PortCities London
UKBristolHartlepoolLiverpoolLondonSouthampton
You are here:  PortCities London home > The working Thames
Text Only About this Site Feedback
Explore this site
About maritime London
Early port
Tudor and Stuart port
18th-century port
19th-century port
20th-century port
People and places
Port communities
Crime and punishment
Leisure, health and housing
Thames art, literature and architecture
The working Thames
London's docks and shipping
Trades, industries and institutions
Port of science and discovery
Historical events
Ceremony and catastrophe
London in war and conflict
Fun and games
Things to do
Timeline games
Matching games
Send an e-card
*
   Back to What is left of the old port: the East India Docks
*
**
*

The Royal Albert and King George V Docks.

The Royal Albert and King George V Docks.
Royal Albert and King George V Docks.
© National Maritime Museum, London
Repro ID: H0857
Description: An aerial photograph that shows the scale of the Royal Docks complex. Cargo ships are lined up alongside the quaysides of the docks and are individually name tagged. The River Thames can be seen in the distance. The King George V Dock was opened in 1921. Its construction completed the royal group of docks, which, as a whole, formed the largest area of impounded water in the world.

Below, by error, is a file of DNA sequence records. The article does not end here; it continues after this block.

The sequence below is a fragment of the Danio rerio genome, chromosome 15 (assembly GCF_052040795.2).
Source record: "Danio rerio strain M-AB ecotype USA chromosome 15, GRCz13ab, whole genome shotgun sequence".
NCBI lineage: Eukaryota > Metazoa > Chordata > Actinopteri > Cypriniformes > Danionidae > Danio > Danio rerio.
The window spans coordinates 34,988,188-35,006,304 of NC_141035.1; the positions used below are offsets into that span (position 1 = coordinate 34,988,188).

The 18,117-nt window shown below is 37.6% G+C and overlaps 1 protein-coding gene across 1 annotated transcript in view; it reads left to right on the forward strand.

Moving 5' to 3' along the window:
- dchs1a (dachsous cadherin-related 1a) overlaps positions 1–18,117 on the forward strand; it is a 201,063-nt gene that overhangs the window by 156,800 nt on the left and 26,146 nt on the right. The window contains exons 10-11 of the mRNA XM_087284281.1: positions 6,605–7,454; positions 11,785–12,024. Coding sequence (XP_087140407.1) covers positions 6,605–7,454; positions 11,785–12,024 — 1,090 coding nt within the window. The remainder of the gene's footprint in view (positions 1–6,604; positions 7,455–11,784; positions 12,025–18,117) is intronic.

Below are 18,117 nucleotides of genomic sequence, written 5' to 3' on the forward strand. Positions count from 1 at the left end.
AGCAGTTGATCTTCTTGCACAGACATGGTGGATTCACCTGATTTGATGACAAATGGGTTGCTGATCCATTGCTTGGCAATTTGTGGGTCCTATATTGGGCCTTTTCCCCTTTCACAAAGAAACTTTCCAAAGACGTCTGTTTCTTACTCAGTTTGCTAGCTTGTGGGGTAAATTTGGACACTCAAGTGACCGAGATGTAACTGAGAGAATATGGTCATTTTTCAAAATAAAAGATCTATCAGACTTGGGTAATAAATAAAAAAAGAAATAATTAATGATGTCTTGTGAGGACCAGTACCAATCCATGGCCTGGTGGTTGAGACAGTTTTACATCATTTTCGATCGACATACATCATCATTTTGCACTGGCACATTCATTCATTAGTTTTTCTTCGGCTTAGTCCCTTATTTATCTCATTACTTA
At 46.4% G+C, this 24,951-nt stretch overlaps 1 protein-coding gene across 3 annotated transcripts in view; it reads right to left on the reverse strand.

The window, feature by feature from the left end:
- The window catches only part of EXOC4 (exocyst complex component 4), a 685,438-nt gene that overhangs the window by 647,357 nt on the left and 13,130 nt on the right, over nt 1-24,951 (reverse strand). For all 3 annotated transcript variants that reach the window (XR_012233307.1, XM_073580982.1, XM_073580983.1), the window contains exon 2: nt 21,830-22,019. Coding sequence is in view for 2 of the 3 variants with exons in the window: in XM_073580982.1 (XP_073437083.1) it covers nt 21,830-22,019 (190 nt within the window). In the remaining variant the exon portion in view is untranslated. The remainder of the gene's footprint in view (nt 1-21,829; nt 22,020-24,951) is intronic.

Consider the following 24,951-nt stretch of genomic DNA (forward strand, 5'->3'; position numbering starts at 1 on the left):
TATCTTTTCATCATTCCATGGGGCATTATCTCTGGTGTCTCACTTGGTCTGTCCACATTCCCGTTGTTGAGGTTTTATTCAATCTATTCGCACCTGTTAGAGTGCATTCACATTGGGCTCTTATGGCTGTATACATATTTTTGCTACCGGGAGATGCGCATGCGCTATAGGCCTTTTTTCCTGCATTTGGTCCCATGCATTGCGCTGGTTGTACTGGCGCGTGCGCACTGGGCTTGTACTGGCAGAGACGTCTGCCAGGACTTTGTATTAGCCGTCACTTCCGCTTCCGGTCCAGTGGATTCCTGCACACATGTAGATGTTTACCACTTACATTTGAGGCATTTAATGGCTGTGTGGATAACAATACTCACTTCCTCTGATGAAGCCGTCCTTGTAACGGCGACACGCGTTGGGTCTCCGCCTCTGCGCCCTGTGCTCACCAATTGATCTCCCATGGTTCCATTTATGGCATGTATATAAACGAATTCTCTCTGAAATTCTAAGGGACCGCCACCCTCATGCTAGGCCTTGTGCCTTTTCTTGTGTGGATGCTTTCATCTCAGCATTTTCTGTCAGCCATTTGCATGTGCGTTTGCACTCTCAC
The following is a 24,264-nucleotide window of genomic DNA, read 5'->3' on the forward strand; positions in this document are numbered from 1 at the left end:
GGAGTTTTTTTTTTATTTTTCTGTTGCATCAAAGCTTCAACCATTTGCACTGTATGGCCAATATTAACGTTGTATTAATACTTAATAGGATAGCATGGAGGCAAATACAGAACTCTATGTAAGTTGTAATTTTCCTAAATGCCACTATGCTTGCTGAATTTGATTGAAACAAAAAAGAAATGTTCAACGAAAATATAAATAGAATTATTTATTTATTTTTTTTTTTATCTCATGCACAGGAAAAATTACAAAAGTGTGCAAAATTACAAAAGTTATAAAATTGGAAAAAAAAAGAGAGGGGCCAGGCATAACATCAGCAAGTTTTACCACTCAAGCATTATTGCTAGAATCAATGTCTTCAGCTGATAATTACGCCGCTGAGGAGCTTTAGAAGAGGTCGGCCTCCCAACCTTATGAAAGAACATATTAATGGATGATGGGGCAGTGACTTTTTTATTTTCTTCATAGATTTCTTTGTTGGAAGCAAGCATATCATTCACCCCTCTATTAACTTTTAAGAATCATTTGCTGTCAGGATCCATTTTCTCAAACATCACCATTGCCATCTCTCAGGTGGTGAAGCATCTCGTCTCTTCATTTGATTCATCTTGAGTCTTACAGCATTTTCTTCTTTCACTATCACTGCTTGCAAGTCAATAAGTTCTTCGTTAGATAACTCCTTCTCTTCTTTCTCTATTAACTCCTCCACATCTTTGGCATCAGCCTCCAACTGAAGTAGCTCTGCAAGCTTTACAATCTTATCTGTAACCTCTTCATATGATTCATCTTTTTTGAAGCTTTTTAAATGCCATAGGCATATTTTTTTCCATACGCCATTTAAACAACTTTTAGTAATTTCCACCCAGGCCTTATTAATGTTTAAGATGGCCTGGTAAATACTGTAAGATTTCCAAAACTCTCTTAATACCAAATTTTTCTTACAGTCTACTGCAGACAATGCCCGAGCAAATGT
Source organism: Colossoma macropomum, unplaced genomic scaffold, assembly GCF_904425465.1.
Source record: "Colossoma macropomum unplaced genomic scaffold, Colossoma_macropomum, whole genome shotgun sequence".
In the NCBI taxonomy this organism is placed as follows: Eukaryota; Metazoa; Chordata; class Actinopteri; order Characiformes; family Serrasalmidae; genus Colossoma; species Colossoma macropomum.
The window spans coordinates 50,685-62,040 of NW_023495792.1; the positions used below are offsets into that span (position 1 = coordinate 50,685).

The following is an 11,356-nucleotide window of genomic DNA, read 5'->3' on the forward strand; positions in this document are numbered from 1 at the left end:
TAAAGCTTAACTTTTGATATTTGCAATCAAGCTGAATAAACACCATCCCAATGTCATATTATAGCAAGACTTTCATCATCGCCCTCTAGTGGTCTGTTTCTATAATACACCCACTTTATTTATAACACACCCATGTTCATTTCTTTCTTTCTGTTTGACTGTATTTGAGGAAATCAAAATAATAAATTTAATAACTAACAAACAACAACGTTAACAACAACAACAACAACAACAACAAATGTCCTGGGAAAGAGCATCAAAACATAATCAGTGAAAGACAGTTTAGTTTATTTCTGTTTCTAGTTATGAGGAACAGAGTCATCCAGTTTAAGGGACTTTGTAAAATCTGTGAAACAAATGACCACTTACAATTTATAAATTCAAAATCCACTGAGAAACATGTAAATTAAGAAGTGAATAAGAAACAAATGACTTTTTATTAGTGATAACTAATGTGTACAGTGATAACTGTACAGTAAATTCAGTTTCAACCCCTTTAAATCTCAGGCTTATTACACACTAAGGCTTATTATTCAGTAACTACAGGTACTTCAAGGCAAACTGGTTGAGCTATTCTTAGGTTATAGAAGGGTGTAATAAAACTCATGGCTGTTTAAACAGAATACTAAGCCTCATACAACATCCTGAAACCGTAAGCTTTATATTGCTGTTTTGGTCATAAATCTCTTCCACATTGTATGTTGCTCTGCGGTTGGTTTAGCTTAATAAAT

Creator: Unknown
Date: c. 1950
Credit line: National Maritime Museum, London
*
*
Related Resources
Related Galleries13 Galleries
Related Images471 Images
*
*
8
National Maritime Museum/Royal Observatory GreenwichNew Opportunities Fund 
Legal & CopyrightPartner sites:BristolHartlepoolLiverpoolSouthamptonAbout this SiteFeedbackText Only